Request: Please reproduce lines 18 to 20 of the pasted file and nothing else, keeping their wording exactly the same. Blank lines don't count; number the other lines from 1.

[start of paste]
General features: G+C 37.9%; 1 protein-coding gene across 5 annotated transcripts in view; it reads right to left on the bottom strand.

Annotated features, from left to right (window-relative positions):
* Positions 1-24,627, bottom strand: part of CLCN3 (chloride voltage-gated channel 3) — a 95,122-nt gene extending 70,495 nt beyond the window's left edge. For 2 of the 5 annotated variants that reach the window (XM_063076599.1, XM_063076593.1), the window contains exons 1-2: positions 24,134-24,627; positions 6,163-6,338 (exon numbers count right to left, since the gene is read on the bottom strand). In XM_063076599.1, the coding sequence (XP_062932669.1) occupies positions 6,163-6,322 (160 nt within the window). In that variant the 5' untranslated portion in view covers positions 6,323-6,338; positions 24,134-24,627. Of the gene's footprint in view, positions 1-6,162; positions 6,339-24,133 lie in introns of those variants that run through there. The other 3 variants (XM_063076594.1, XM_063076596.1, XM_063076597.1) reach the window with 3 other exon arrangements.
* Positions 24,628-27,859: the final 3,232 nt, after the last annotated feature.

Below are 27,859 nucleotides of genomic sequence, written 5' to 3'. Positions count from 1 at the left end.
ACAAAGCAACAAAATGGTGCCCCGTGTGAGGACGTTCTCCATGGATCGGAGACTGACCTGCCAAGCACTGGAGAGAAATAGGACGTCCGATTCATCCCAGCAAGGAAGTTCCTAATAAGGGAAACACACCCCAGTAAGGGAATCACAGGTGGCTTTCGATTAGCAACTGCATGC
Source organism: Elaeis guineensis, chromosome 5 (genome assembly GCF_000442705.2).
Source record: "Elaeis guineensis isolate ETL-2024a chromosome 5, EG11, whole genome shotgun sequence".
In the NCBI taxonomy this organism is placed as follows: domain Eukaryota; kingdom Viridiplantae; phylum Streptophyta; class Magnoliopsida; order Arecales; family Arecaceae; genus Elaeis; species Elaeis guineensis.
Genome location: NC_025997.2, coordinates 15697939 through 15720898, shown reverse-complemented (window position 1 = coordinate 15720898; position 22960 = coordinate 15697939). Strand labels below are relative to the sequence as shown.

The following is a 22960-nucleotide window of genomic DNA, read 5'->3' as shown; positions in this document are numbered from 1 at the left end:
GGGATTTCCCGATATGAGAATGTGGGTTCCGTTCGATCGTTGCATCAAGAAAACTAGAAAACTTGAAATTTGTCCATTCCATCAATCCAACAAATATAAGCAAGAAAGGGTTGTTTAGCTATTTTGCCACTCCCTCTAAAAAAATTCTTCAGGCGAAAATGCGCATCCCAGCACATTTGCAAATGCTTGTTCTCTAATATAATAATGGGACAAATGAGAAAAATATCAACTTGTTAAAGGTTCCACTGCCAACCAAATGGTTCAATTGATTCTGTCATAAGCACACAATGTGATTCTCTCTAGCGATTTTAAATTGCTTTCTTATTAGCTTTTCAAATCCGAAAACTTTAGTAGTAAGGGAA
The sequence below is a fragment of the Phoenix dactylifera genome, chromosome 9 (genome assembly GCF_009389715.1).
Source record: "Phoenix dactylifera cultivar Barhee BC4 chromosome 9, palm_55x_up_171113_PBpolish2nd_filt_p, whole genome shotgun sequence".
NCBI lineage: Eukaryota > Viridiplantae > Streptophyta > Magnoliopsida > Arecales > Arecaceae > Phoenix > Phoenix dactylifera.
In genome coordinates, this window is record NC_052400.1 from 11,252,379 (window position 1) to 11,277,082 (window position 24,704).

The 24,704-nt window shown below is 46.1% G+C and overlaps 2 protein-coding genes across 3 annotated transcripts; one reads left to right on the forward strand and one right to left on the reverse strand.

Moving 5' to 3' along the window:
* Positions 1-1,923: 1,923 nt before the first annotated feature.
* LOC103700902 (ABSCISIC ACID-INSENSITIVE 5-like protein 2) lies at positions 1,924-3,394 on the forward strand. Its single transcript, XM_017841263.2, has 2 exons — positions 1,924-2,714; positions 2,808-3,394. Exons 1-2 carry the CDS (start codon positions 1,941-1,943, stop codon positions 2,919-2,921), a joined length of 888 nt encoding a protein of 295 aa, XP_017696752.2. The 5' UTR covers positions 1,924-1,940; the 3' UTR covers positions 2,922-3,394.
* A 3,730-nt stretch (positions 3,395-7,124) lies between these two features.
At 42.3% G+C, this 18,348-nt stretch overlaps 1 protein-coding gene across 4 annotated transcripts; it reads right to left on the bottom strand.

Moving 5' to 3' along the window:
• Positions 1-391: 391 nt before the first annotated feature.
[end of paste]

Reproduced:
Moving 5' to 3' along the window:
* Positions 1-1,923: 1,923 nt before the first annotated feature.
* LOC103700902 (ABSCISIC ACID-INSENSITIVE 5-like protein 2) lies at positions 1,924-3,394 on the forward strand. Its single transcript, XM_017841263.2, has 2 exons — positions 1,924-2,714; positions 2,808-3,394. Exons 1-2 carry the CDS (start codon positions 1,941-1,943, stop codon positions 2,919-2,921), a joined length of 888 nt encoding a protein of 295 aa, XP_017696752.2. The 5' UTR covers positions 1,924-1,940; the 3' UTR covers positions 2,922-3,394.